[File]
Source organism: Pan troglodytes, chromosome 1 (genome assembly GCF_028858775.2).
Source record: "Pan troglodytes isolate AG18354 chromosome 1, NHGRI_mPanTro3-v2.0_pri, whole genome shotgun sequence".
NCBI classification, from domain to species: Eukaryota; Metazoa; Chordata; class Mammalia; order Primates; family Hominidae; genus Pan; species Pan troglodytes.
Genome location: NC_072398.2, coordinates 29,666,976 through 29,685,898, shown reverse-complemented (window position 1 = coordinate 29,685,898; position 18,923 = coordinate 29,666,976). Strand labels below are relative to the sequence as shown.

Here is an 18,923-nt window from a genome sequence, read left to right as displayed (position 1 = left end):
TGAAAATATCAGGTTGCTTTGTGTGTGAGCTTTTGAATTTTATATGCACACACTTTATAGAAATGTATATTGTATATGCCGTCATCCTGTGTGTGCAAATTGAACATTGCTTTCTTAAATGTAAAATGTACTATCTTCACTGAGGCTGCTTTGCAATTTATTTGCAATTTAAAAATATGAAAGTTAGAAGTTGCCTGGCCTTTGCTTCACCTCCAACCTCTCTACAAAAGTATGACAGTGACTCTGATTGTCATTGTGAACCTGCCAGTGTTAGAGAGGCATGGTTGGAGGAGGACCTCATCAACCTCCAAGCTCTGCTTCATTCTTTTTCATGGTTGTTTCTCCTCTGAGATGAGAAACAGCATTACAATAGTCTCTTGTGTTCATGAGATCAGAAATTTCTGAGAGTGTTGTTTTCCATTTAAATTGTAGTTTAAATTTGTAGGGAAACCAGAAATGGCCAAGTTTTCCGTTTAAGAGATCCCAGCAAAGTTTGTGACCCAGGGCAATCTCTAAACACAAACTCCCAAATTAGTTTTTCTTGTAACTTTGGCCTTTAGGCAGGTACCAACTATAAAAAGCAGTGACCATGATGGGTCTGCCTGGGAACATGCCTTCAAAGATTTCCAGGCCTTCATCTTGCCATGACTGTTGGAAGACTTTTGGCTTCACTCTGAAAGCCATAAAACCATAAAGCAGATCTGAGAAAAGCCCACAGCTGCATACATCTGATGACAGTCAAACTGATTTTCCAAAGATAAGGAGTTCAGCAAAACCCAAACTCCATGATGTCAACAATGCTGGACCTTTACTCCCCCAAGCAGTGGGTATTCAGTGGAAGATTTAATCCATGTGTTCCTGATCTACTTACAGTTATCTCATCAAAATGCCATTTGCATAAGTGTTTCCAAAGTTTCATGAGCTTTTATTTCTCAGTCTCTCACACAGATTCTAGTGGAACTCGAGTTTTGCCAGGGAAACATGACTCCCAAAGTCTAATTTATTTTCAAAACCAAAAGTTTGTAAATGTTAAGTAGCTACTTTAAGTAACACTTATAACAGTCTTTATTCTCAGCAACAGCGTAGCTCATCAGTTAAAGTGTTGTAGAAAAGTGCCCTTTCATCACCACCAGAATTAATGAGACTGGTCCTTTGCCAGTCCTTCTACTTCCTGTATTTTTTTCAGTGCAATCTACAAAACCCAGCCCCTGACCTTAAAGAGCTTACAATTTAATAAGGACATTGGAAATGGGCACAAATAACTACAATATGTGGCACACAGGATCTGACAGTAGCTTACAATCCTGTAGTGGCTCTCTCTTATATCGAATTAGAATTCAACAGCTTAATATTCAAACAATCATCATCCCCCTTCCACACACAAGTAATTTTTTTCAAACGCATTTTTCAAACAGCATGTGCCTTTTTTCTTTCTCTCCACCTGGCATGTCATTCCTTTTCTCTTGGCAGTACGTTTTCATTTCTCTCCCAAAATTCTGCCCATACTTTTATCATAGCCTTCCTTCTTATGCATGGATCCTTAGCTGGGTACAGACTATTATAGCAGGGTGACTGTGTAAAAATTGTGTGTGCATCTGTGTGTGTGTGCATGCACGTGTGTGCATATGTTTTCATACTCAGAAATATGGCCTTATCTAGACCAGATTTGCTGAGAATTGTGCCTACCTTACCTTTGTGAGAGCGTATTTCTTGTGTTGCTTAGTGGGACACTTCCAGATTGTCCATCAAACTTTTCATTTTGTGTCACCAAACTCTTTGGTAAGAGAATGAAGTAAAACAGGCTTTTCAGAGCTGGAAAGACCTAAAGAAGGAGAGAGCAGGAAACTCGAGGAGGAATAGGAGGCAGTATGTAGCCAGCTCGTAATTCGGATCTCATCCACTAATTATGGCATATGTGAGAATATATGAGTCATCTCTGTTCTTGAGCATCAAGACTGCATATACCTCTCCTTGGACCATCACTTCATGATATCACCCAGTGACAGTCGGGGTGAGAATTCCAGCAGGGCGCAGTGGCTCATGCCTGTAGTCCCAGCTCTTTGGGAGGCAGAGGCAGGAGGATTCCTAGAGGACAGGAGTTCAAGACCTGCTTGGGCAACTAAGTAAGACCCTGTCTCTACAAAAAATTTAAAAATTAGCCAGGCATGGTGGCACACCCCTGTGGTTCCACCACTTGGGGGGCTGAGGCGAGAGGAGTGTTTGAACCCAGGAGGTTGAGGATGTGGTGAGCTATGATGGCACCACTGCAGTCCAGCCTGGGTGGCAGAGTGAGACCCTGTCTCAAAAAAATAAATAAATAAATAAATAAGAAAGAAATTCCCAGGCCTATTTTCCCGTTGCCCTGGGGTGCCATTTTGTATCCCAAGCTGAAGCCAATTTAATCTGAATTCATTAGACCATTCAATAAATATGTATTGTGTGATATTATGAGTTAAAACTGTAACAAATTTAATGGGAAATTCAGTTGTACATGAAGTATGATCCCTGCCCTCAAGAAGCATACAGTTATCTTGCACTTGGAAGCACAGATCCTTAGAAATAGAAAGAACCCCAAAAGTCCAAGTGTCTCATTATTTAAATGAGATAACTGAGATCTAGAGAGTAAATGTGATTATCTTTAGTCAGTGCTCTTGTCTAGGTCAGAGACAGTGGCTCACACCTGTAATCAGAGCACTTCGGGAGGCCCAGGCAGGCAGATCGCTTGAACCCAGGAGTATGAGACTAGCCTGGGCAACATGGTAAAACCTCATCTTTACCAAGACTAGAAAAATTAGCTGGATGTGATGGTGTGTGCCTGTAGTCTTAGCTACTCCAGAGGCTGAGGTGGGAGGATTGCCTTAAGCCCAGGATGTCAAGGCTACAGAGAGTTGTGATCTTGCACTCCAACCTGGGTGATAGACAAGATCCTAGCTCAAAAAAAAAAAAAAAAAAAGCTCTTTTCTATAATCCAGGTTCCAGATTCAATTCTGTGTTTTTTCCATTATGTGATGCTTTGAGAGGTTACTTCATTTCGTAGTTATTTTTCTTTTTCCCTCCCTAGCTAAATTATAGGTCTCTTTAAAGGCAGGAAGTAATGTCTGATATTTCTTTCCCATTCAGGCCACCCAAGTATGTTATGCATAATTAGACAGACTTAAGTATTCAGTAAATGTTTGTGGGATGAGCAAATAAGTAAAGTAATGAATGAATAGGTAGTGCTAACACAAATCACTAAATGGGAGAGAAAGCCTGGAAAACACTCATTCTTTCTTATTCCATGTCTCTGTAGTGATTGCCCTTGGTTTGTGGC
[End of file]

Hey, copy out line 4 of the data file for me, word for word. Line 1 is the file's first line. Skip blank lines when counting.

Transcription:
Genome location: NC_072398.2, coordinates 29,666,976 through 29,685,898, shown reverse-complemented (window position 1 = coordinate 29,685,898; position 18,923 = coordinate 29,666,976). Strand labels below are relative to the sequence as shown.